Historic England inherits English Heritage's position as the UK government's statutory adviser and a statutory consultee on all aspects of the historic environment and its heritage assets. This includes archaeology on land and underwater, historic buildings sites and areas, designated landscapes and the historic elements of the wider landscape. It monitors and reports on the state of England's heritage and publishes the annual Heritage at Risk survey which is one of the UK Government's Official statistics. It is tasked to secure the preservation and enhancement of the man-made heritage of England for the benefit of future generations.
Its remit involves:
Caring for nationally important archive collections of photographs, drawings and other records which document the historic environment of England and date from the eighteenth century onwards.
Giving grants national and local organisations for the conservation of historic buildings, monuments and landscapes. In 2013/14 over £13 million worth of grants were made to support heritage buildings.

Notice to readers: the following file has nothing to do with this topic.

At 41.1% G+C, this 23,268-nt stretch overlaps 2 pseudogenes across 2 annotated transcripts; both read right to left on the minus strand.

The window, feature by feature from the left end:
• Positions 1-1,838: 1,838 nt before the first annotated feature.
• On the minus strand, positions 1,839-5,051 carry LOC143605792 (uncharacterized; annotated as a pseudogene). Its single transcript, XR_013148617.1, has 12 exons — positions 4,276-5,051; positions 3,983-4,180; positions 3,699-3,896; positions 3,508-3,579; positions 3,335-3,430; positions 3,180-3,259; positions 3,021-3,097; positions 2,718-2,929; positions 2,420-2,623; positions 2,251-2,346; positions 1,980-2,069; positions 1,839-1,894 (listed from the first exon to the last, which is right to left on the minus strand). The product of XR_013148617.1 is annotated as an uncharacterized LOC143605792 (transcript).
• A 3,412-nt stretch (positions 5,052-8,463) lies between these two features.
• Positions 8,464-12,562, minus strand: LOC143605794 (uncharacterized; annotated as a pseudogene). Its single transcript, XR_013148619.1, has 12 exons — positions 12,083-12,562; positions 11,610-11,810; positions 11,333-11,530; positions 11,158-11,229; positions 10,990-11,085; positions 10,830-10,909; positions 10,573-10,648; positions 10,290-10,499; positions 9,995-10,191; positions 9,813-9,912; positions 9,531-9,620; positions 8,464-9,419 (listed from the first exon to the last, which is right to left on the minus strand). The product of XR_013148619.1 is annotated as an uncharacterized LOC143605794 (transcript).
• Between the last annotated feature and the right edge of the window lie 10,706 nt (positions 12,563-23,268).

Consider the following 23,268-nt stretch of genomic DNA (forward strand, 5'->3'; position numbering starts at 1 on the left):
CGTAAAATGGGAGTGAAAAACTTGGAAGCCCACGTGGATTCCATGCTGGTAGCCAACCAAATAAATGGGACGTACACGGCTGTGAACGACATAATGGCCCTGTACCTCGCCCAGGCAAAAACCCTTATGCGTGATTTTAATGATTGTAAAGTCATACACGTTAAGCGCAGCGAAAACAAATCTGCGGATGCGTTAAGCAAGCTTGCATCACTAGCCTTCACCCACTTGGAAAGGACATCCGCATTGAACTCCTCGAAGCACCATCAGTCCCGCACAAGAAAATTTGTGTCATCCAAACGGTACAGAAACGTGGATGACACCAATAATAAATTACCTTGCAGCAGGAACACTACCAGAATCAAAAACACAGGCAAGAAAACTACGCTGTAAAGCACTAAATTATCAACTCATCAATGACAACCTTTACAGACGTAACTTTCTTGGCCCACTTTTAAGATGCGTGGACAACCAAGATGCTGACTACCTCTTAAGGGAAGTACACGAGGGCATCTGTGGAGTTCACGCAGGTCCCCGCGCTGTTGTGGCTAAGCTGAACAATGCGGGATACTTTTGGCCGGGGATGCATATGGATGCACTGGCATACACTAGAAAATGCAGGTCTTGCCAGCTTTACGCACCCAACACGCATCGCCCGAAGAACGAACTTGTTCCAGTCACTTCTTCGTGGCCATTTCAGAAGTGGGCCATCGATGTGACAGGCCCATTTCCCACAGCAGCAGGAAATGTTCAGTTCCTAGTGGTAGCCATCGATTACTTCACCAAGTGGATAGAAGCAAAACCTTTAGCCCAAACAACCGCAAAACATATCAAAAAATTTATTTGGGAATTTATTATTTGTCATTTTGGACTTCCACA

Advising central UK government on which English heritage assets are nationally important and should be protected by designation (i.e. listing, scheduling, etc.).
Advising local authorities on managing changes to the most important parts of heritage.
Providing expertise through advice, training and guidance to improve the standards and skills of people working in heritage, practical conservation and access to resources. In 2009–2010 it trained around 200 professionals working in local authorities and the wider sector.
Consulting and collaborating with other heritage bodies, local and national planning organisations e.g. the preparation of Planning Policy statement for the Historic Environment (PPS5)
Commissioning and conducting archaeological research, including the publication of 'Heritage Counts' and ‘Heritage at Risk’ on behalf of the heritage sector which are the annual research surveys into the state of England's heritage.
It also owns the National Heritage Collection of nationally important historic sites, currently in public care. However, they do not run these sites as this function is instead carried out by the English Heritage Trust under licence until 2023.